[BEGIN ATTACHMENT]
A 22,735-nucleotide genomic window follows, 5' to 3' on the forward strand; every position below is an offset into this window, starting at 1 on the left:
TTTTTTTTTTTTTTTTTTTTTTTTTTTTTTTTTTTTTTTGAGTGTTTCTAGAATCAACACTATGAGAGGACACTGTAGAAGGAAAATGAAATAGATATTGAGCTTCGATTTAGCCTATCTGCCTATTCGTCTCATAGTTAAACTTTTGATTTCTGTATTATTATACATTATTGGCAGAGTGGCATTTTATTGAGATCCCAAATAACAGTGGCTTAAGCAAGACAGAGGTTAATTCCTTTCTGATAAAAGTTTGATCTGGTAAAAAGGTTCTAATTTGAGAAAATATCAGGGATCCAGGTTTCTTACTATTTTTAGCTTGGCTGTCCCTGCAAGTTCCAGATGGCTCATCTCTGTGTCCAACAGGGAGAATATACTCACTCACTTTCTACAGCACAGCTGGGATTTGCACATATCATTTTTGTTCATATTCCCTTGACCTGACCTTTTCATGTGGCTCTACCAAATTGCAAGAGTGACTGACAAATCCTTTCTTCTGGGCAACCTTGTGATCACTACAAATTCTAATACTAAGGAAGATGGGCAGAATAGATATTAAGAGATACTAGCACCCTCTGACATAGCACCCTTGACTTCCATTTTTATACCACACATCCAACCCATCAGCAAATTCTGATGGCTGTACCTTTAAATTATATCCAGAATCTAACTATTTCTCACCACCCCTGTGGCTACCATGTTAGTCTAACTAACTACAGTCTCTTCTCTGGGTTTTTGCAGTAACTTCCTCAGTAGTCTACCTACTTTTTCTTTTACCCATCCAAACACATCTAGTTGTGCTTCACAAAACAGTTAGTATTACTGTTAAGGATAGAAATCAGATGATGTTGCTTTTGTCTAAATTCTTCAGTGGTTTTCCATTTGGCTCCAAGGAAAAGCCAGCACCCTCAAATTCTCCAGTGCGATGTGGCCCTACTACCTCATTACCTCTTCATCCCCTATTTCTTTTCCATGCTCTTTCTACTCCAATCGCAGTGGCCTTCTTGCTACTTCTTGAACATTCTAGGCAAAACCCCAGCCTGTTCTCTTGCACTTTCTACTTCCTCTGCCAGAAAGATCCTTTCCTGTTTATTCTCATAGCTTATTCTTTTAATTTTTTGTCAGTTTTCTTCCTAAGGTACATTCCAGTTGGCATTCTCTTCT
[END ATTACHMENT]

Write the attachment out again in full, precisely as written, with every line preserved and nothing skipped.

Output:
A 22,735-nucleotide genomic window follows, 5' to 3' on the forward strand; every position below is an offset into this window, starting at 1 on the left:
TTTTTTTTTTTTTTTTTTTTTTTTTTTTTTTTTTTTTTTGAGTGTTTCTAGAATCAACACTATGAGAGGACACTGTAGAAGGAAAATGAAATAGATATTGAGCTTCGATTTAGCCTATCTGCCTATTCGTCTCATAGTTAAACTTTTGATTTCTGTATTATTATACATTATTGGCAGAGTGGCATTTTATTGAGATCCCAAATAACAGTGGCTTAAGCAAGACAGAGGTTAATTCCTTTCTGATAAAAGTTTGATCTGGTAAAAAGGTTCTAATTTGAGAAAATATCAGGGATCCAGGTTTCTTACTATTTTTAGCTTGGCTGTCCCTGCAAGTTCCAGATGGCTCATCTCTGTGTCCAACAGGGAGAATATACTCACTCACTTTCTACAGCACAGCTGGGATTTGCACATATCATTTTTGTTCATATTCCCTTGACCTGACCTTTTCATGTGGCTCTACCAAATTGCAAGAGTGACTGACAAATCCTTTCTTCTGGGCAACCTTGTGATCACTACAAATTCTAATACTAAGGAAGATGGGCAGAATAGATATTAAGAGATACTAGCACCCTCTGACATAGCACCCTTGACTTCCATTTTTATACCACACATCCAACCCATCAGCAAATTCTGATGGCTGTACCTTTAAATTATATCCAGAATCTAACTATTTCTCACCACCCCTGTGGCTACCATGTTAGTCTAACTAACTACAGTCTCTTCTCTGGGTTTTTGCAGTAACTTCCTCAGTAGTCTACCTACTTTTTCTTTTACCCATCCAAACACATCTAGTTGTGCTTCACAAAACAGTTAGTATTACTGTTAAGGATAGAAATCAGATGATGTTGCTTTTGTCTAAATTCTTCAGTGGTTTTCCATTTGGCTCCAAGGAAAAGCCAGCACCCTCAAATTCTCCAGTGCGATGTGGCCCTACTACCTCATTACCTCTTCATCCCCTATTTCTTTTCCATGCTCTTTCTACTCCAATCGCAGTGGCCTTCTTGCTACTTCTTGAACATTCTAGGCAAAACCCCAGCCTGTTCTCTTGCACTTTCTACTTCCTCTGCCAGAAAGATCCTTTCCTGTTTATTCTCATAGCTTATTCTTTTAATTTTTTGTCAGTTTTCTTCCTAAGGTACATTCCAGTTGGCATTCTCTTCT